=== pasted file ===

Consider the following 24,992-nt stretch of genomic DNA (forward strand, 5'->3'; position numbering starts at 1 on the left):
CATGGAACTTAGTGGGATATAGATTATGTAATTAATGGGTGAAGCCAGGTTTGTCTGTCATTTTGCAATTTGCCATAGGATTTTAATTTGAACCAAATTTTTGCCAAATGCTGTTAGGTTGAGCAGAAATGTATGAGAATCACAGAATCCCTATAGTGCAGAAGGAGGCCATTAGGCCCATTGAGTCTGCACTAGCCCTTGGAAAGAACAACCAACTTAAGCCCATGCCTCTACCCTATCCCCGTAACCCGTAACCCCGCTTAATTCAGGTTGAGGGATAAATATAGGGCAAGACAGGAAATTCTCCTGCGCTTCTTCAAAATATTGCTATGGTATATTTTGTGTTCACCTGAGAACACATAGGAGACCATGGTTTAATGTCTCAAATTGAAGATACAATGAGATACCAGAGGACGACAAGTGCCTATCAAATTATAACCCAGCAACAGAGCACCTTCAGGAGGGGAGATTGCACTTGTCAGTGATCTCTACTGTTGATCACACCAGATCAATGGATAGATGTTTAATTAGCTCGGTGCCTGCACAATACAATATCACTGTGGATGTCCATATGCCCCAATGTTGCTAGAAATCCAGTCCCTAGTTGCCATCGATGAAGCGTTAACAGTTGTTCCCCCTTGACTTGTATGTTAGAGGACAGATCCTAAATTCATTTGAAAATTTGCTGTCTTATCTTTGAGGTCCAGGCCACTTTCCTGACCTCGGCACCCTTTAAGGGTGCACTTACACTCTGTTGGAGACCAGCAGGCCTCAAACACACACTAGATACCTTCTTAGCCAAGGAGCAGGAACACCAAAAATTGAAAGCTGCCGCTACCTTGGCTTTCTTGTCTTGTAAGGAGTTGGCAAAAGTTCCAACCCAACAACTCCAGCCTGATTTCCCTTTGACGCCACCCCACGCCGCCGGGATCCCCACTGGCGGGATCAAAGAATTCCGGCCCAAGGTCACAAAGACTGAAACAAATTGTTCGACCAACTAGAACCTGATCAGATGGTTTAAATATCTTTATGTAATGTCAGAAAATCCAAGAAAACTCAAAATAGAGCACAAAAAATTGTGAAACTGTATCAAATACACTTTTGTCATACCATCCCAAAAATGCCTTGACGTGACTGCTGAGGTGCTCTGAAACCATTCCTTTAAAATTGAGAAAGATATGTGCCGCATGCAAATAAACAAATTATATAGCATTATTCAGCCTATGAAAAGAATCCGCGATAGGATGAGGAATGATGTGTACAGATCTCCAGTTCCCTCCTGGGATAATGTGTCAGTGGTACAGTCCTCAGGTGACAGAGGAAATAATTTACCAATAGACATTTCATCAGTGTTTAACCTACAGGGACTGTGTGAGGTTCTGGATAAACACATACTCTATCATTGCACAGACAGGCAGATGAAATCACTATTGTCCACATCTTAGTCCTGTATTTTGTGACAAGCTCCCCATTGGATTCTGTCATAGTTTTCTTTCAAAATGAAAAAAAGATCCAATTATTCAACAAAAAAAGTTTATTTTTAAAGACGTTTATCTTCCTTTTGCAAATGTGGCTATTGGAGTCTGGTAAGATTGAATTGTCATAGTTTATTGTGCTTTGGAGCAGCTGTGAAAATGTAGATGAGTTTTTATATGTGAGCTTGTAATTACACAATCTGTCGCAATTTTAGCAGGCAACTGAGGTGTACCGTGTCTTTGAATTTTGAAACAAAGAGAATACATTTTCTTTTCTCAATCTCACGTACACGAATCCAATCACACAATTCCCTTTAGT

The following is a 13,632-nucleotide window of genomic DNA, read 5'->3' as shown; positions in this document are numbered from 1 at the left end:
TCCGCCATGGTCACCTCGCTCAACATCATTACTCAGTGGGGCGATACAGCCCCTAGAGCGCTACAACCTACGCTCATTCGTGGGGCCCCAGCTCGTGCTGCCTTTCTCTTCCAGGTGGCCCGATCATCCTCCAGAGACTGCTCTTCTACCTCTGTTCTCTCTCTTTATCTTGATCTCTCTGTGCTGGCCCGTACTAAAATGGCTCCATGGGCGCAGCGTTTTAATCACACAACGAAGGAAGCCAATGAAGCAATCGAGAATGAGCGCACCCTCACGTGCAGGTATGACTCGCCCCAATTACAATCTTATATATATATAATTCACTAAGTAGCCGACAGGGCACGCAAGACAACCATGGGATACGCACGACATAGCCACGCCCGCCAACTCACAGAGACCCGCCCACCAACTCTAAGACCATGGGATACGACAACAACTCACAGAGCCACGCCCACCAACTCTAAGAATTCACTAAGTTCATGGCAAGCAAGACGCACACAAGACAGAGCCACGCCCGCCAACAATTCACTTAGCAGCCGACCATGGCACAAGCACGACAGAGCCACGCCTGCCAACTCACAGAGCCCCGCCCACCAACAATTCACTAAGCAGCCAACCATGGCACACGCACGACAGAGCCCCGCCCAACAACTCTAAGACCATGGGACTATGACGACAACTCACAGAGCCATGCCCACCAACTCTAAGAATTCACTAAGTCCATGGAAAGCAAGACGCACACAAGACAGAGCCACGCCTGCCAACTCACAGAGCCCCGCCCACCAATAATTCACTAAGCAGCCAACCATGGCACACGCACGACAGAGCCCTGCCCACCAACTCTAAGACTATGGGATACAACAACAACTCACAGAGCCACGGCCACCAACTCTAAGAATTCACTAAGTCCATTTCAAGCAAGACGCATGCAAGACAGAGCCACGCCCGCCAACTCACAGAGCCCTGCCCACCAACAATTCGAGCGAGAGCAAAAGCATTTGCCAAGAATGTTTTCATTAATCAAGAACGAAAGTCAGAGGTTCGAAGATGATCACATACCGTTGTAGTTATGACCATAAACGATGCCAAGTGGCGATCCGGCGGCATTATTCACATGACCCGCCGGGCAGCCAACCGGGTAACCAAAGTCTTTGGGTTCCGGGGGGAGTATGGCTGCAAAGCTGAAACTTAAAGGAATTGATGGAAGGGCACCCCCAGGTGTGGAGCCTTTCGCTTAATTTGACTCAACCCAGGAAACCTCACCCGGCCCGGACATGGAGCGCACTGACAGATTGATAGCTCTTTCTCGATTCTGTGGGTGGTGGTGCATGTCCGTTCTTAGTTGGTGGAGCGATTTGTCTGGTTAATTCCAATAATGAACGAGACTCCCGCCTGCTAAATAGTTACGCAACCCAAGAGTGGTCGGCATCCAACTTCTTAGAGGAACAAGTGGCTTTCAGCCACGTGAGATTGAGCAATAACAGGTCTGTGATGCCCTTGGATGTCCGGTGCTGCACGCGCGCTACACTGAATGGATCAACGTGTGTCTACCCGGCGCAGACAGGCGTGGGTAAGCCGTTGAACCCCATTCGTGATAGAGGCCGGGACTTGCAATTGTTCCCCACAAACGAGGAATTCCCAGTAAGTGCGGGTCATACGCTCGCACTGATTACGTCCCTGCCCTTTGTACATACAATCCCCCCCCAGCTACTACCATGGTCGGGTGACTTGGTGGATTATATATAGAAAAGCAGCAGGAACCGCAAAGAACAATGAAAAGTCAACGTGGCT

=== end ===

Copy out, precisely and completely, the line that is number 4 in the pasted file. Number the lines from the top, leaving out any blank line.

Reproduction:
TCCGCCATGGTCACCTCGCTCAACATCATTACTCAGTGGGGCGATACAGCCCCTAGAGCGCTACAACCTACGCTCATTCGTGGGGCCCCAGCTCGTGCTGCCTTTCTCTTCCAGGTGGCCCGATCATCCTCCAGAGACTGCTCTTCTACCTCTGTTCTCTCTCTTTATCTTGATCTCTCTGTGCTGGCCCGTACTAAAATGGCTCCATGGGCGCAGCGTTTTAATCACACAACGAAGGAAGCCAATGAAGCAATCGAGAATGAGCGCACCCTCACGTGCAGGTATGACTCGCCCCAATTACAATCTTATATATATATAATTCACTAAGTAGCCGACAGGGCACGCAAGACAACCATGGGATACGCACGACATAGCCACGCCCGCCAACTCACAGAGACCCGCCCACCAACTCTAAGACCATGGGATACGACAACAACTCACAGAGCCACGCCCACCAACTCTAAGAATTCACTAAGTTCATGGCAAGCAAGACGCACACAAGACAGAGCCACGCCCGCCAACAATTCACTTAGCAGCCGACCATGGCACAAGCACGACAGAGCCACGCCTGCCAACTCACAGAGCCCCGCCCACCAACAATTCACTAAGCAGCCAACCATGGCACACGCACGACAGAGCCCCGCCCAACAACTCTAAGACCATGGGACTATGACGACAACTCACAGAGCCATGCCCACCAACTCTAAGAATTCACTAAGTCCATGGAAAGCAAGACGCACACAAGACAGAGCCACGCCTGCCAACTCACAGAGCCCCGCCCACCAATAATTCACTAAGCAGCCAACCATGGCACACGCACGACAGAGCCCTGCCCACCAACTCTAAGACTATGGGATACAACAACAACTCACAGAGCCACGGCCACCAACTCTAAGAATTCACTAAGTCCATTTCAAGCAAGACGCATGCAAGACAGAGCCACGCCCGCCAACTCACAGAGCCCTGCCCACCAACAATTCGAGCGAGAGCAAAAGCATTTGCCAAGAATGTTTTCATTAATCAAGAACGAAAGTCAGAGGTTCGAAGATGATCACATACCGTTGTAGTTATGACCATAAACGATGCCAAGTGGCGATCCGGCGGCATTATTCACATGACCCGCCGGGCAGCCAACCGGGTAACCAAAGTCTTTGGGTTCCGGGGGGAGTATGGCTGCAAAGCTGAAACTTAAAGGAATTGATGGAAGGGCACCCCCAGGTGTGGAGCCTTTCGCTTAATTTGACTCAACCCAGGAAACCTCACCCGGCCCGGACATGGAGCGCACTGACAGATTGATAGCTCTTTCTCGATTCTGTGGGTGGTGGTGCATGTCCGTTCTTAGTTGGTGGAGCGATTTGTCTGGTTAATTCCAATAATGAACGAGACTCCCGCCTGCTAAATAGTTACGCAACCCAAGAGTGGTCGGCATCCAACTTCTTAGAGGAACAAGTGGCTTTCAGCCACGTGAGATTGAGCAATAACAGGTCTGTGATGCCCTTGGATGTCCGGTGCTGCACGCGCGCTACACTGAATGGATCAACGTGTGTCTACCCGGCGCAGACAGGCGTGGGTAAGCCGTTGAACCCCATTCGTGATAGAGGCCGGGACTTGCAATTGTTCCCCACAAACGAGGAATTCCCAGTAAGTGCGGGTCATACGCTCGCACTGATTACGTCCCTGCCCTTTGTACATACAATCCCCCCCCAGCTACTACCATGGTCGGGTGACTTGGTGGATTATATATAGAAAAGCAGCAGGAACCGCAAAGAACAATGAAAAGTCAACGTGGCT